Single parents say there is little help for them at Jobcentres
Jobless single parents are unfairly being put under pressure to return to work by the government, a charity says.
New welfare rules mean 68,000 single parents whose youngest child is aged 10 or over will now get Jobseeker's Allowance instead of Income Support.
Lone-parent charity Gingerbread says it means they face benefit cuts if they do not look for work but ministers have not kept promises to help them do so.
Ministers said the New Deal for Lone Parents and other changes had done so.
Since 2008 single parents aged over 18 whose youngest child is aged 12 or more have received the Jobseeker's Allowance - currently £64.30.
175,000 single parents will be moved onto Jobseeker's Allowance by the end of the year
By 2011, 270,000 single parents will be forced to look for work
The employment rate among single parents is 56.7%
Claimants are questioned every fortnight about their attempts to find work. After 13 weeks their entitlement to the benefit is reviewed.
Now this applies to parents whose youngest child is aged 10 or more and by 2011 all single parents whose youngest child is seven or older will be moved to Jobseeker's Allowance.
Gingerbread interviewed 34 single parents before and after they were moved to Jobseeker's Allowance in 2008.
The charity said it found many Jobcentres were failing to help single parents find suitable work or offer the right training.
Chief executive Fiona Weir said: "The government promised single parents more support in return for tough work search conditions but the back up just isn't there."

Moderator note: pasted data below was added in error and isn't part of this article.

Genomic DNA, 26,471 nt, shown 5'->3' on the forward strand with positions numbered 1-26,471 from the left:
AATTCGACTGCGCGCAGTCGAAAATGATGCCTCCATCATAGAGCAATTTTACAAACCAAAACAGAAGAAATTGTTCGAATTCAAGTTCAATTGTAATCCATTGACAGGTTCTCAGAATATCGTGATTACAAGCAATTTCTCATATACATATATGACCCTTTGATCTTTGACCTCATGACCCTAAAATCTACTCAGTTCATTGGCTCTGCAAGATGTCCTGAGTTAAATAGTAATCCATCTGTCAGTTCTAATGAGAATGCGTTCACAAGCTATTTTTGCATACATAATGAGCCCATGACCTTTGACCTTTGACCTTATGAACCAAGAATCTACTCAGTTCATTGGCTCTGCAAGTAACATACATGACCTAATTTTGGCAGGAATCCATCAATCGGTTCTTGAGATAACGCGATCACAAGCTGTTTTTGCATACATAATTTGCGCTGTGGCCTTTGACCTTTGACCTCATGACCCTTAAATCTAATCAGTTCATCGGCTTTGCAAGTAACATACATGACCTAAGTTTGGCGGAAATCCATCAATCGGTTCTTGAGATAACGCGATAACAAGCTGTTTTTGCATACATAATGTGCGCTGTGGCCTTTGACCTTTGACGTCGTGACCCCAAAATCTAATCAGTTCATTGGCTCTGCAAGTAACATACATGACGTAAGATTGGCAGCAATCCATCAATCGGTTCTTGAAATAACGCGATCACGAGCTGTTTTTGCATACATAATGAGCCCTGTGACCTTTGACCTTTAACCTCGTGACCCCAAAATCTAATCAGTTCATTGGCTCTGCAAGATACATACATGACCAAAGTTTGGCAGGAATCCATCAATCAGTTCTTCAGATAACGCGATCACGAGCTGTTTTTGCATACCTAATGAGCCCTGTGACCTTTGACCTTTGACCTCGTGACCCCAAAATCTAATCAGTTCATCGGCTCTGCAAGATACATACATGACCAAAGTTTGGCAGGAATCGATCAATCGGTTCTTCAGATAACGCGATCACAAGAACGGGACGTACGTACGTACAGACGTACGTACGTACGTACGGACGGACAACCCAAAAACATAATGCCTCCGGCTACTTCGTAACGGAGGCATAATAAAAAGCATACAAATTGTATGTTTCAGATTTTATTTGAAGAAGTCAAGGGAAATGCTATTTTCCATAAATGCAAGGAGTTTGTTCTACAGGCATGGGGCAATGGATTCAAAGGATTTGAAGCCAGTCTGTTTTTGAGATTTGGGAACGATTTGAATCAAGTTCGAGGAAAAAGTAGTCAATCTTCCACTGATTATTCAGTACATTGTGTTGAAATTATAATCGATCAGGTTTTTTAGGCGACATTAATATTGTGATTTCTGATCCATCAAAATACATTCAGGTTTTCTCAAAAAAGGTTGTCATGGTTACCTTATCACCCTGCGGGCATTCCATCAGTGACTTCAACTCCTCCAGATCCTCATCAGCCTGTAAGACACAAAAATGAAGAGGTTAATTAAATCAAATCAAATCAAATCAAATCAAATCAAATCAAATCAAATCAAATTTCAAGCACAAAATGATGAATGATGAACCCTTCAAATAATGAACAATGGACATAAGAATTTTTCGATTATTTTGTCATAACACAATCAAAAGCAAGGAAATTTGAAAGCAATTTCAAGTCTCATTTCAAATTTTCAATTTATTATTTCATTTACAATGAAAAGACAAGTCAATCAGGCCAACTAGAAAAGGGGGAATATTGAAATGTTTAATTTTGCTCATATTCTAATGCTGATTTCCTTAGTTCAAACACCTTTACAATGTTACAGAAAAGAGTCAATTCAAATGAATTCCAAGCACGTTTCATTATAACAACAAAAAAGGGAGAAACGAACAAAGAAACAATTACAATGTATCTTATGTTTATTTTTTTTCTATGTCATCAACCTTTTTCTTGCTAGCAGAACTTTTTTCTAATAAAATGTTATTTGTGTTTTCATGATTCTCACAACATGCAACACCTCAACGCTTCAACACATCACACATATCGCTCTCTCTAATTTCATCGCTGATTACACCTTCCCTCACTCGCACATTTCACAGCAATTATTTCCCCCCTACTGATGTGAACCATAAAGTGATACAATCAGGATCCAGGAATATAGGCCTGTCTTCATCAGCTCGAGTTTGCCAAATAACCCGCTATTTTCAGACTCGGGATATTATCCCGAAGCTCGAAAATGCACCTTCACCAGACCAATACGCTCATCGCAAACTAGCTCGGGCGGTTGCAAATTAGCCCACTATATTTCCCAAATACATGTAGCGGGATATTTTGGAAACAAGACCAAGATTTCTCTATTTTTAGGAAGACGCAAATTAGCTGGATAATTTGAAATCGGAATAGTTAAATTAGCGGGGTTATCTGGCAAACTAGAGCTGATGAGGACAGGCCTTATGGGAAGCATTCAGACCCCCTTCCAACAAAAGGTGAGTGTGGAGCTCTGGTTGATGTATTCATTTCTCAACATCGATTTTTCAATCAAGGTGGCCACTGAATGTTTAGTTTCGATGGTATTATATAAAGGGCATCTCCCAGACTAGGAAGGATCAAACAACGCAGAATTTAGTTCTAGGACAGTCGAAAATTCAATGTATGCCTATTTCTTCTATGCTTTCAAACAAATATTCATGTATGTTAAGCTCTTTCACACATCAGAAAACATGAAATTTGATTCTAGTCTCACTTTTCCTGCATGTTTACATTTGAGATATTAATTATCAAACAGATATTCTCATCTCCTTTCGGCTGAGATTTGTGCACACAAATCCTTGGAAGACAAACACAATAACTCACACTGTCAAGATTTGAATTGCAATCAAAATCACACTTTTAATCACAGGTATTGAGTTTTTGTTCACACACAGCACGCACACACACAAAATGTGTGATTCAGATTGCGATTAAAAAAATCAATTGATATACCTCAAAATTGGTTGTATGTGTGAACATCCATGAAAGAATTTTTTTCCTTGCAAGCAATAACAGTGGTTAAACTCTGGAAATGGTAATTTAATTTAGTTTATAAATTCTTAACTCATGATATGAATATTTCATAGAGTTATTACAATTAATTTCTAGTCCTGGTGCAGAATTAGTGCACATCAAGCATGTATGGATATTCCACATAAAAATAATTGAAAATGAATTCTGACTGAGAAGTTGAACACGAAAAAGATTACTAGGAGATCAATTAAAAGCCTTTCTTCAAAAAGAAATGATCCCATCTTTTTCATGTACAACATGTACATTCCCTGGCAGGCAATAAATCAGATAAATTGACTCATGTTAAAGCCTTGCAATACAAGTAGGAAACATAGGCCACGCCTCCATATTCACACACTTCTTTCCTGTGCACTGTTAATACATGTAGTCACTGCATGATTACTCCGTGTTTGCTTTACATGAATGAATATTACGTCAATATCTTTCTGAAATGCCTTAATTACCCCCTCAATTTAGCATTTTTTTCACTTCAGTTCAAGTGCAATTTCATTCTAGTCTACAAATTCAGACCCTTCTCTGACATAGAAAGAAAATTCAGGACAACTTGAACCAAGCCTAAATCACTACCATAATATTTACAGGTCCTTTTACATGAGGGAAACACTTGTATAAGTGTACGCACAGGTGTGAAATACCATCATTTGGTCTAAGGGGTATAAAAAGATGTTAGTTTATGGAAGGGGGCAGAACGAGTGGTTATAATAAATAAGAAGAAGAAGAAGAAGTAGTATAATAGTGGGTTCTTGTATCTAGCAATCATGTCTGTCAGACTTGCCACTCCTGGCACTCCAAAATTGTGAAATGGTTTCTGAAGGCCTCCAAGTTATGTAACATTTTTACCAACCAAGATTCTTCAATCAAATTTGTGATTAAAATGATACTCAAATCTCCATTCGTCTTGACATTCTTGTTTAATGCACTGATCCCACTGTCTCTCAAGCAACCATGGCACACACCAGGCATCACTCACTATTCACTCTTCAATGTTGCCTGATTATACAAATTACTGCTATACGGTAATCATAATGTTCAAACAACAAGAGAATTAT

Ms Weir said many single parents, who had been away from work for many years, were being put "under intense pressure" to find work by ministers who did not "recognise the real-world constraints that make it hard for them to find and keep a job".
She said: "The extra obligations are there but the support is woefully inadequate.
"Real, tailored help for single parent job-seekers must be built into the system from day one, otherwise it starts to look very much like a one-sided deal."
Work and Pensions Secretary Yvette Cooper agreed it was "essential" that single parents got the support they needed.
But she said: "We're making it easier for parents to look for jobs that fit with school hours - both through regulations and developing changes to Jobcentres too.
"But parents also need extra support and welfare reforms must be family friendly too.
"That's why we're increasing employment support through schools and children's centres as well as through the New Deal for Lone Parents."